Wednesday, 28 November 2012

The Pirate Queen by Patricia Hickman

When I pick up a novel it's for one of two main reasons: 1) I love the storyline, subject, or author and am dying to see what happens this time, or 2) it's strikingly unusual and different to anything I've seen before. This time it was reason #2.

Check out the back page blurb here.

I do like going for books with a new slant, and this one was interesting and not quite what I expected. I'm hard to impress, but this one has stayed in my mind, so that's a good thing, too. From the outset the settings are gorgeous and classy.

The book gets straight into the action and everything is easy to picture because we've seen similar scenes from Hollywood. Saphora is complex, but to me she also seemed a bit benign. For some reason she lacked fire and if she were real I'd feel like giving her a good shake. She accepts everything, rolls with the punches, and just gets on with it. As things progress, she's less willing to be walked all over and it was good to see how her growth and personal revelations came about. Others may view her differently, but this is my take.

Bender was also someone I wanted to give a good shake (obviously both husband and wife were well-written to elicit this response!). He's so bossy and absolutely typical of many of the folks in his social class. How he handles his illness is intriguing, and how he arrives at being so approchable and tolerant is not laid out like many other writers would do it. It seems Patricia resists the need to explain his responses so we can work it out for ourselves (thanks for giving us such credit :).

The husband is dying. He's obviously rethinking being a time-poor moron and so now enjoys every moment he's got while the family pours into the situation. We don't need to have it spelled out, and yet because the only background we have on Bender is what Saphora and everyone else thinks of him, his changes of heart are fast. It's Saphora's point of view.

It would have shaded in some more colour for me to have Saphora regret some of her own contributing behaviour more (scarcely raised). Bender is the instant bad guy for cheating and he seemed to write off his wife with little explanation. These two needed a marriage course much earlier in the piece (if they were real), but this is the way the story and life goes. It's a good highlight for what goes wrong when not enough is poured in and invested with relationships that matter, and also what can happen if a partner is or isn't willing for something to happen. Much of life gets left undone.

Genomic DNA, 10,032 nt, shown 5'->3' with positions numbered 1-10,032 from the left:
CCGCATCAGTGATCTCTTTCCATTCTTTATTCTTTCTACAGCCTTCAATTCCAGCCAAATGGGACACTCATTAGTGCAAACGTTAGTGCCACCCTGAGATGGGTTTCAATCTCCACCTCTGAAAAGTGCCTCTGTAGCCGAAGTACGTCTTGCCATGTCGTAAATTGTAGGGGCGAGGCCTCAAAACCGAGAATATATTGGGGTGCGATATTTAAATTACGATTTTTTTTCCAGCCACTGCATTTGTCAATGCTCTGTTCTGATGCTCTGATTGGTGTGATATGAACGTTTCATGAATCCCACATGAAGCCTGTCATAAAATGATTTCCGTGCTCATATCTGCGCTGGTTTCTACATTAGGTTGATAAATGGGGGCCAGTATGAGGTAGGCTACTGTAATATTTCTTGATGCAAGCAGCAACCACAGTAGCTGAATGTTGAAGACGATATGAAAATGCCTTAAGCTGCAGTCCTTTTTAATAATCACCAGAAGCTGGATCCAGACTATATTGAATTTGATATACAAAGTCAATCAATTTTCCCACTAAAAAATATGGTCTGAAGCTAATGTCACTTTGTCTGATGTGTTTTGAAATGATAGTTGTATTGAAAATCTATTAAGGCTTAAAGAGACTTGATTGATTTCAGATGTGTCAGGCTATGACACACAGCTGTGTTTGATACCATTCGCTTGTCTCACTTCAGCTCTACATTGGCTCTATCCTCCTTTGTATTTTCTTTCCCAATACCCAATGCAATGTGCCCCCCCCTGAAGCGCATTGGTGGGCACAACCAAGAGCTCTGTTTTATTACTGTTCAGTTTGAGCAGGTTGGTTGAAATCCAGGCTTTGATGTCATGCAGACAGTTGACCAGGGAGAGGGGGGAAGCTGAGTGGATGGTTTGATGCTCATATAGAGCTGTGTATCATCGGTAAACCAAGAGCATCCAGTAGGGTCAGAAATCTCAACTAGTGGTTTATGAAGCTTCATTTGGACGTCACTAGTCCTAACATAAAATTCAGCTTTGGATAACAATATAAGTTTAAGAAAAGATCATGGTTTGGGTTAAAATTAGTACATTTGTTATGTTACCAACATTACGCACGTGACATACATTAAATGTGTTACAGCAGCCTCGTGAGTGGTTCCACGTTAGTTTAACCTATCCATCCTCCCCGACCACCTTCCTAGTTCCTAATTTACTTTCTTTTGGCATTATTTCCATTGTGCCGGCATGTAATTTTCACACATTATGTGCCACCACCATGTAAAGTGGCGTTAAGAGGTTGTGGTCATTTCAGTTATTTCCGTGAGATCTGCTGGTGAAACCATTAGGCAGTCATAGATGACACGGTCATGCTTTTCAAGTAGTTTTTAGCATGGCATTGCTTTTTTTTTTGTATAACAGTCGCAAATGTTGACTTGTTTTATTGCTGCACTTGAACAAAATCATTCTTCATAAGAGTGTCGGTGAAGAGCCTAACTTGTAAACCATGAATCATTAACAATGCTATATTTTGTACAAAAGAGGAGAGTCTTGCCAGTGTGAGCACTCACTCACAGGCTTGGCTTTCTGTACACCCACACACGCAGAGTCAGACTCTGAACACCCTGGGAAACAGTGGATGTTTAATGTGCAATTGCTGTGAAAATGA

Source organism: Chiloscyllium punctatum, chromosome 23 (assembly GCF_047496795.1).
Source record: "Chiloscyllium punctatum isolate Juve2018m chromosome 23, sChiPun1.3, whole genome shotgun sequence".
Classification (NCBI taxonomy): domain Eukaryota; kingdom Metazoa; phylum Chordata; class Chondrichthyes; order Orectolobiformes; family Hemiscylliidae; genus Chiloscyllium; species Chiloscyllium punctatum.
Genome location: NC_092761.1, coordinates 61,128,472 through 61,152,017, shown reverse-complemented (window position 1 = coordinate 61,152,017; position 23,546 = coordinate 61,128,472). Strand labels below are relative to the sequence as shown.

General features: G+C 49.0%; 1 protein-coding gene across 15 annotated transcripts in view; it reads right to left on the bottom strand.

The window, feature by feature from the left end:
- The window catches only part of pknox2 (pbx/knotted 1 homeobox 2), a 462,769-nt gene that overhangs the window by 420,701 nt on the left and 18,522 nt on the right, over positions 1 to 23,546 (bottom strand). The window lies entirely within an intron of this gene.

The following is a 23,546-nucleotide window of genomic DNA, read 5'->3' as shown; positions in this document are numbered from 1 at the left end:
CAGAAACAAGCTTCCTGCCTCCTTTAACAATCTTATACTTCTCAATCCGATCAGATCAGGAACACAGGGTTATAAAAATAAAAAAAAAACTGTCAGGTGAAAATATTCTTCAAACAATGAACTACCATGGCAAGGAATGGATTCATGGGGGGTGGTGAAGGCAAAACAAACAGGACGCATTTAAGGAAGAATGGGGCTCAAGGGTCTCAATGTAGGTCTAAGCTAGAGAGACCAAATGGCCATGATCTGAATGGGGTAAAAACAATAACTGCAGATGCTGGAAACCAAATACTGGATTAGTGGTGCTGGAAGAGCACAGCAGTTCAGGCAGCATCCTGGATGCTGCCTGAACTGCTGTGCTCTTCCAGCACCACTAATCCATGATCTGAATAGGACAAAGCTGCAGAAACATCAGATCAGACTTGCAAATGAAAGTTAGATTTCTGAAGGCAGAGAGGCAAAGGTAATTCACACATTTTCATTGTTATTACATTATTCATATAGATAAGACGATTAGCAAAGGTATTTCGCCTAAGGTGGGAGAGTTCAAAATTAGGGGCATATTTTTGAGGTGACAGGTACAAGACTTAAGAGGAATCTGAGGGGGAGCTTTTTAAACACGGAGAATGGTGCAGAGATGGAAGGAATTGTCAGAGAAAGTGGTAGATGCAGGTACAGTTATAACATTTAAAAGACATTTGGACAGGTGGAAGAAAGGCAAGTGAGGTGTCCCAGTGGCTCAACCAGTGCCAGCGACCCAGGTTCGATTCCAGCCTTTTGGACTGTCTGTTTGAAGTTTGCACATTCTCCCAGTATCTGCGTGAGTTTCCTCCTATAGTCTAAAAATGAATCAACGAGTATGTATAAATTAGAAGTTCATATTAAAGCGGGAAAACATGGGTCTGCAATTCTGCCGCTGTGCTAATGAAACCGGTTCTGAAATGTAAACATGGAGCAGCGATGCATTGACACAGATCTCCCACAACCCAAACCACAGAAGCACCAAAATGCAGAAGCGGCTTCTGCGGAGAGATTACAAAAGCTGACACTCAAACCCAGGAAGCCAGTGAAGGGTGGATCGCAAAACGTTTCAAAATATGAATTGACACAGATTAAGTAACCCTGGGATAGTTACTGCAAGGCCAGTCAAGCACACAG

It is definitely time to say hello to life.

Tobias is the absolute hero of the book, in my mind. He's easy to disregard at his first entrance, but is a perfect example of what can happen in life if we go at it with eyes and ears open. I loved his character, and character he has. I also really enjoyed the quotes at the start of each chapter.

It's not your usual read, but that's what makes it worth picking up. There's a 13-Question Reader's Guide in the back, and it'd be interesting fodder for a book club discussion. Death is handled realistically, and in Bender's case, delicately. Grab a copy and give yourself some food for thought. Patricia's other titles (on her website) look equally as distracting.

PS~ Work on your marriage. Don't be a self-imposed victim of neglect.

"By wisdom a house is built, and through understanding it is established;
through knowledge its rooms are filled with rare and beautiful treasures." Proverbs 24v3,4

C'est par la sagesse qu'une maison s'élève, Et par l'intelligence qu'elle s'affermit;
C'est par la science que les chambres se remplissent De tous les biens précieux et agréables.

Tuesday, 20 November 2012

In Sheep's Clothing by Susan May Warren

A darling young lady aboard the MV Doulos gave me this book at least three years ago, and I must admit it sat unread until last week, nestled comfortably in my exponentially tall, unread stack of 26 books. I was looking for something different, something with a bit of verve to break the sameness of my week. This was perfect.

You know I hate to reinvent the wheel, so go ahead and read the back page blurb here and also find the first chapter (woo-hoo!).